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Why You Need to Separate Your Personal and Business Expenses

By Alyson Shane for America's Backbone Weekly

Why You Need to Separate Your Personal and Business Expenses

One of the biggest mistakes that a business owner can make when starting their business is neglecting to create a clear distinction between their business and personal expenses.

This common mistake occurs because most individuals who start businesses begin by funding their businesses out of their pocket, using personal assets as startup capital, or using their personal credit score to secure a small business loan.

Using your own income and assets may make sense at the outset of a business's lifetime, but as the business begins to grow and earn revenue, the line between business and personal expenses can start to blur very quickly. This can lead to all sorts of complications with the IRS and expensive, stressful and time-consuming issues.

Why is Separating Your Expenses Important?

The most important reason to separate your expenses is that it makes reporting to the IRS significantly easier. It also decreases the likelihood of an IRS audit.

When you maintain two separate bank accounts, it clearly demonstrates to the IRS that you are running a business. It also makes these tasks a lot easier:

? Tracking expenses and income

? Obtaining business loans

? Claiming deductions

? Creating profit and loss statements

? Filing your taxes

Additionally, if you run a limited liability company or a corporation and there is no clear distinction between your personal and business expenses, then you may be held personally liable for any debts owed by your business.

How to Separate Your Business and Personal Expenses

1. Start as Early as Possible

The sooner you can start keeping separate records of your business and personal accounts, the better. If you've been mixing your finances up until this point, stop now and begin restructuring how you run your business.

2. Register for a Business Tax ID

Visit the IRS website to get your Employer Identification Number (EIN) which allows you to open a business checking and savings account at your local bank. It also demonstrates to the IRS that your business is a separate financial entity, and can prevent you from being audited.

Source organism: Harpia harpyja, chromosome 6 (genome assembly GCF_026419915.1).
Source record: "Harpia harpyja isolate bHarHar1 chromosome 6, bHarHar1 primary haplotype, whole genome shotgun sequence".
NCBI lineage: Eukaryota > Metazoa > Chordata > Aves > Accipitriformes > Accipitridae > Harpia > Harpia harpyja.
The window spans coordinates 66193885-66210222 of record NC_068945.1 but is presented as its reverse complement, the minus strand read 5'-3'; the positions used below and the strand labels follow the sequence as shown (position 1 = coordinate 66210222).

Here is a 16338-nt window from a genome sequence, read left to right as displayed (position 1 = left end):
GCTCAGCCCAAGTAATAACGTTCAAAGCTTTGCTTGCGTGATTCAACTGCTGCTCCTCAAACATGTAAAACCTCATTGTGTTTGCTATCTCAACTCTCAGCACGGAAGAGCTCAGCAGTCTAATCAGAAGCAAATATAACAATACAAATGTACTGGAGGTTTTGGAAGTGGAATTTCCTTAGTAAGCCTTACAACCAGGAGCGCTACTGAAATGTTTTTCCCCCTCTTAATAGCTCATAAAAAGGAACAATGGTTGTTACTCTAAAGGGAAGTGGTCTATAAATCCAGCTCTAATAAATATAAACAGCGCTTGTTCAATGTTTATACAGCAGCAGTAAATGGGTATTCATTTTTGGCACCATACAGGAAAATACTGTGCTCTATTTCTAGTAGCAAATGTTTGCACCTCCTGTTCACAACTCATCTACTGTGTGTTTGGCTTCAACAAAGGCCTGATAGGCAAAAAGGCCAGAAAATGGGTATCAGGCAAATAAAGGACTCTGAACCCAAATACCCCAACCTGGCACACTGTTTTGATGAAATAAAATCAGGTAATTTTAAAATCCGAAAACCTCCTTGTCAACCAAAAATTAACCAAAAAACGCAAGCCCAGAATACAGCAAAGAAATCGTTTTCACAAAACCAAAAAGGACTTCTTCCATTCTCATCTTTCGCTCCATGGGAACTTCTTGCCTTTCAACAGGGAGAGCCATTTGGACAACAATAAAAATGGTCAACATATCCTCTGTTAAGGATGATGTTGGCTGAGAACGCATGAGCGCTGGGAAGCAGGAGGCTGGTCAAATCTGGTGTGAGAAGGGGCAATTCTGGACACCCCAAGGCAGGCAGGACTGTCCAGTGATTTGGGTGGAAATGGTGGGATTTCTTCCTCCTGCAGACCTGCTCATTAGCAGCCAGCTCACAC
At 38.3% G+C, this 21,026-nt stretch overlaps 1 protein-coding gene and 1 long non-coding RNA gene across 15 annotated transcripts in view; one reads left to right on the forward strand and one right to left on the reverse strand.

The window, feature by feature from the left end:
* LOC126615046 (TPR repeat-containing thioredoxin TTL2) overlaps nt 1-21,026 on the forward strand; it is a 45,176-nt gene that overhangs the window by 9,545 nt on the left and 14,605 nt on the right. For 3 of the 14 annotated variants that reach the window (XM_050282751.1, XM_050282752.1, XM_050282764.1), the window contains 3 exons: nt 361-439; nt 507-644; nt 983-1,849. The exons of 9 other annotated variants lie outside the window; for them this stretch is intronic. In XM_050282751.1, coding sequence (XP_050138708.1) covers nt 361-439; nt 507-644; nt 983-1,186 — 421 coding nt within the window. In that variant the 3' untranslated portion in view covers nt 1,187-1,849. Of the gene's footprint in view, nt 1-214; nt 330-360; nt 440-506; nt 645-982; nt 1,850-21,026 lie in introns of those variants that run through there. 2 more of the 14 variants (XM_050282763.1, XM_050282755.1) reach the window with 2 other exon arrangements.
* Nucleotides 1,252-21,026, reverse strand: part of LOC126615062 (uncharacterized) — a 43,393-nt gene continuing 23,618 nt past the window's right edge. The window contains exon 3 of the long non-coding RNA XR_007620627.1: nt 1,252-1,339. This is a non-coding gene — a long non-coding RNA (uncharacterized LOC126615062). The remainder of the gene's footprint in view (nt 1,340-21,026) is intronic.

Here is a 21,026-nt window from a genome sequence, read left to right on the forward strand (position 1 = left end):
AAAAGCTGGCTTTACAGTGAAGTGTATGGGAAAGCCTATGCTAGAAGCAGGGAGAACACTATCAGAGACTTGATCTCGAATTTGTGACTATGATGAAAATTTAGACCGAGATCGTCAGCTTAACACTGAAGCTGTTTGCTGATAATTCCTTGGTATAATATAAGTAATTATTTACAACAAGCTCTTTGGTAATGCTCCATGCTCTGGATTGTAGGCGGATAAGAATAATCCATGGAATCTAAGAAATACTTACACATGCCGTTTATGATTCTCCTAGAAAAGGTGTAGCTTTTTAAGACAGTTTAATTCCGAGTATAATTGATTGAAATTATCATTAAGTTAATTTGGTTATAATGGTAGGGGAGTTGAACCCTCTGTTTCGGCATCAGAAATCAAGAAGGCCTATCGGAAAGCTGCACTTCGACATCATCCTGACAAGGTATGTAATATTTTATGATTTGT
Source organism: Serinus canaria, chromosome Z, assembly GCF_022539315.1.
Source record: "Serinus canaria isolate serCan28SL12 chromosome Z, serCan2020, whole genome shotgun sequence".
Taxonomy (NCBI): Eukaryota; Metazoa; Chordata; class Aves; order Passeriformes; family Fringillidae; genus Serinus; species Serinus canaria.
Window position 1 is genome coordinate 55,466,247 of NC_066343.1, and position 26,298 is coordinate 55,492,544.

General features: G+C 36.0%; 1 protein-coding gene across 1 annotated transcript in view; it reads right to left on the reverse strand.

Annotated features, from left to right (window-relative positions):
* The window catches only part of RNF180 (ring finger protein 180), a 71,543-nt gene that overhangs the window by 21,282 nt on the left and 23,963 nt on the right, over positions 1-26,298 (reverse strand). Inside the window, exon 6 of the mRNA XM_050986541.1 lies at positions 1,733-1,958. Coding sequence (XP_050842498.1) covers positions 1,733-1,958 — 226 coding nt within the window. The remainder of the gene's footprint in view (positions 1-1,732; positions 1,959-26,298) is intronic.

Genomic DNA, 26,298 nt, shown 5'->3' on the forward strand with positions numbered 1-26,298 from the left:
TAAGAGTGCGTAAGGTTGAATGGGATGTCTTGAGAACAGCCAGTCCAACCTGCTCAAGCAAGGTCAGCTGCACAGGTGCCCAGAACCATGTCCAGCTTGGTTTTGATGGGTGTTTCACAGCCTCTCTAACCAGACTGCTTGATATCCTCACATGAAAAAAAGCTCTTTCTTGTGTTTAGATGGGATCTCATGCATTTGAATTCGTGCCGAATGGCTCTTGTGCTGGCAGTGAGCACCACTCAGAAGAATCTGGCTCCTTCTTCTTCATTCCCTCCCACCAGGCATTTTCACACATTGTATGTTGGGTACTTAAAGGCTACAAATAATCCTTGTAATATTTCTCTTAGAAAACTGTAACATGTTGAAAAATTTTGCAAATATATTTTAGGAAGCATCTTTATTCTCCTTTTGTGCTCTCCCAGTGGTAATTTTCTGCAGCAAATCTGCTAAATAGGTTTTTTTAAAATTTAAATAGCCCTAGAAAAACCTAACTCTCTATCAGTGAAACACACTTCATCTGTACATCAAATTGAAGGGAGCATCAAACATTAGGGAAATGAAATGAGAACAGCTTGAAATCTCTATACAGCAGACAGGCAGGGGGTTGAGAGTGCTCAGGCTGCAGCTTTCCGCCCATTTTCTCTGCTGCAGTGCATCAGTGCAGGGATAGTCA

3. Obtain Business Accounts

Sign up for a business banking account and for a business cell phone plan as soon as possible to keep accurate records. It's wise to register for a business PayPal account so that you can send and receive money without getting hit with unnecessary banking fees. This is especially important for businesses that work with independent contractors.

4. Be Diligent About Tracking Business Finances

Unless you can afford to hire a full-time accountant, you'll have to track your business income and expenses. Maintaining a manual ledger in MS Excel, Google Spreadsheets or Open Office is a great first step, but eventually, you'll want to invest in tools like Quickbooks or Freshbooks, which are easy to use, cost-effective solutions,

There's never a wrong time to start making the right choices when it comes to your business, so start taking these steps today to set yourself and your business up for personal and professional financial success.

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Alyson is a seasoned copywriter and digital marketer who is passionate about technology and communication. She blogs regularly and her work has been published in a variety of publications, including the MTS Business Hub, the Community News Commons,, among others.


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